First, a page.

At 5:19 PM, Blogger Rob Anderson said...

Are you really such a poor reader? Your commitment to the Great Bike Revolution makes you a bad reader. I'm only saying what Gordon's piece said---that cyclists too are a threat to pedestrians, though obviously a minor one compared to cars and buses. Nor do I claim that most cyclists behave badly, but there are enough of them to represent a serious PR problem for cyclists in general. You are the one who keeps propping up straw men. I really have nothing against making cycling safer; I just think it can't/shouldn't be done at the expense of everyone else, that is, the more than 90% of the public in SF that rides Muni or drives a motor vehicle. How is LOS "outdated"? Do you really think the city shouldn't have to do an EIR on the Bicycle Plan?

At 2:30 PM, Anonymous Anonymous said...

I agree that cyclists are an unfair menace to pedestrians.* The best thing we can do to remedy this situation is to create more bike lanes on the roadway.

The reason we find people riding on sidewalks and endangering pedestrians is that we have failed to give them a place they feel safe to ride in on the roadway.

*I also belive that it's very easy to operate a bicycle in such a manner that you don't endanger pedestrians, should you ever find yourself on the sidewalk with your bike.

At 4:05 PM, Blogger Rob Anderson said...

But bike lanes do not necessarily make cycling safer, except marginally in a statistical sense. You are still out there on the street with cars, buses, and trucks. Of course there are ways to operate a bike safely on a sidewalk, including stopping and getting off your bike when there are too many people to ride safely. But the ongoing PR problem for the city's bike people is that there are a substantial minority of cyclists who behave like buttholes on the streets and sidewalks in relation to motor vehicles and pedestrians. They are evidently motivated by a egotism and self-righteousness---out of my way! I'm not burning fossil fuel! The political problem the city has with the upcoming EIR on the Bicycle Plan---due out later this month---is how and where to implement the report's recommendations. How far can the city go in accommodating---taking away precious street parking and traffic lanes---a minority of citizens who are widely perceived as obnoxious?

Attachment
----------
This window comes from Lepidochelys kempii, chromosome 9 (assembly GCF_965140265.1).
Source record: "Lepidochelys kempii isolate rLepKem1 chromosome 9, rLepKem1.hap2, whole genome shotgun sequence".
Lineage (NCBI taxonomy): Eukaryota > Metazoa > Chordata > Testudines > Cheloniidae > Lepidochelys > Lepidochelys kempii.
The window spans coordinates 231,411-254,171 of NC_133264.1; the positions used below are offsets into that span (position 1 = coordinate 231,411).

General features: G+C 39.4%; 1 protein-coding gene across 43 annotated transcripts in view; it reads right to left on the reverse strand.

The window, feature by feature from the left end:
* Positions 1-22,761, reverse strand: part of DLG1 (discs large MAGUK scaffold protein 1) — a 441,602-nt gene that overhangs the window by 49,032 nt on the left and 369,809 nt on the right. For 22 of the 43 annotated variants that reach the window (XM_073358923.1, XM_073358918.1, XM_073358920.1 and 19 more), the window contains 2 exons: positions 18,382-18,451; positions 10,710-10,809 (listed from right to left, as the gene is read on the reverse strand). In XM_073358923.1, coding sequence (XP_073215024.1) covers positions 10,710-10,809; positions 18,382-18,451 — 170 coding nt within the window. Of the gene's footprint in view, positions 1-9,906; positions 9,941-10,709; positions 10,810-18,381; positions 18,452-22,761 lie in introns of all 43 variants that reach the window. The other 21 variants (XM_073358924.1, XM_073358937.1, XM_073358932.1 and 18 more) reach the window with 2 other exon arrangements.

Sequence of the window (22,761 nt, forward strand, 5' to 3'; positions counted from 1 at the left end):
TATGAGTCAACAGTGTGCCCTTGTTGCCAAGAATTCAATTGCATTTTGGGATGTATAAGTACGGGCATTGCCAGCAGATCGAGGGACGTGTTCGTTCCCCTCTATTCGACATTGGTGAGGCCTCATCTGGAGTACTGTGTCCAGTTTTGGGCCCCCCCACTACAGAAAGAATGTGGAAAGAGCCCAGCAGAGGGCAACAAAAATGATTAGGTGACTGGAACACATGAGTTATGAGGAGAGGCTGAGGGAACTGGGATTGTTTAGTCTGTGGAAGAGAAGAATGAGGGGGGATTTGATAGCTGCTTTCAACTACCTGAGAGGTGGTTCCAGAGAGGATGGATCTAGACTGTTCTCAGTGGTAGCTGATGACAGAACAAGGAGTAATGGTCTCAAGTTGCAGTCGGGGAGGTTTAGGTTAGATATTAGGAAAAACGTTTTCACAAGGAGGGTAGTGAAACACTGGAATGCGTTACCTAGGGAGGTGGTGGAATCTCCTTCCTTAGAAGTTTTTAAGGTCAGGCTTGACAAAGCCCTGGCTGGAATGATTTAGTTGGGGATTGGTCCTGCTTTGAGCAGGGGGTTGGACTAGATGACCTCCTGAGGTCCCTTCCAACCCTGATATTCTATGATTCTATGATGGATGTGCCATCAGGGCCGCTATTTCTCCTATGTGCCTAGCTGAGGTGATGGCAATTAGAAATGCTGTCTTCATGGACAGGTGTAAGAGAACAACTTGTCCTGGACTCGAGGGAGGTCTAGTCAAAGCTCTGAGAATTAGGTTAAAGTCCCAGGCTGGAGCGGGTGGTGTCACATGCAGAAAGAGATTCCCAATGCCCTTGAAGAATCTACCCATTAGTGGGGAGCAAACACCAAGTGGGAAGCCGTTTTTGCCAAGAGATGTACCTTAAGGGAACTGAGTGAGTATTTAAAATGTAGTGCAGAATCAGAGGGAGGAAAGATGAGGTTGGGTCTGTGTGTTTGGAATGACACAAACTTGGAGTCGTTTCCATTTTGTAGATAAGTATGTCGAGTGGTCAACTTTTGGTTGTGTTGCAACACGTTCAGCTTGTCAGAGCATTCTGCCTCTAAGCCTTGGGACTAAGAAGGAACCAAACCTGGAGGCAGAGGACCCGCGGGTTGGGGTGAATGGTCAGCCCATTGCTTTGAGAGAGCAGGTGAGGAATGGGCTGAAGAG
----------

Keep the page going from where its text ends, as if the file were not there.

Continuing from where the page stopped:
At 4:27 PM, Blogger murphstahoe said...

Motorist allegedly killed teen while texting

The other night I saw a guy with no lights, no helmet, and dark clothes riding UP Gough from McCallister - that is the wrong way up Gough. Probably on HIS way to a drug deal.

These two brainiacs are cut from the same cloth. Yet the prevailing wisdom does not lump them together. The drunk texting motorist is dismissed as a loony, and the dopehead cyclist is lumped in with... ME - a middle manager at a Silicon Valley Hardware company. Meanwhile, the Stanford Professor who collided with me while texting and driving on Monday is *not* lumped in with the drunk texting driver.

This makes no sense to me.

At 11:26 AM, Blogger Rob Anderson said...

I feel the same way when, as a Democrat, I'm lumped in with Chris Daly. Electing Democrat Barack Obama President of the United States is a great consolation for the indignities of being associated with people I loathe politically. I can't think of any similar consolation for you bike people, who are lumped in with some outrageous jerks.

At 12:08 PM, Blogger murphstahoe said...

Fortunately it's mostly Bill O'Reilly who lumps you (and me) with Daly, and Billo becomes less relevant with each passing day.

At 1:01 PM, Anonymous Anonymous said...

Whether bike lanes are safer or not, if you have them people will ride on the sidewalks much less (especially the inexperienced cyclists who make up the vast majority of sidewalk riders).

Also, riding in a bike lane is much safer for the cyclist than riding on the sidewalk, anyway.

At 4:21 PM, Anonymous Shawn Allen said...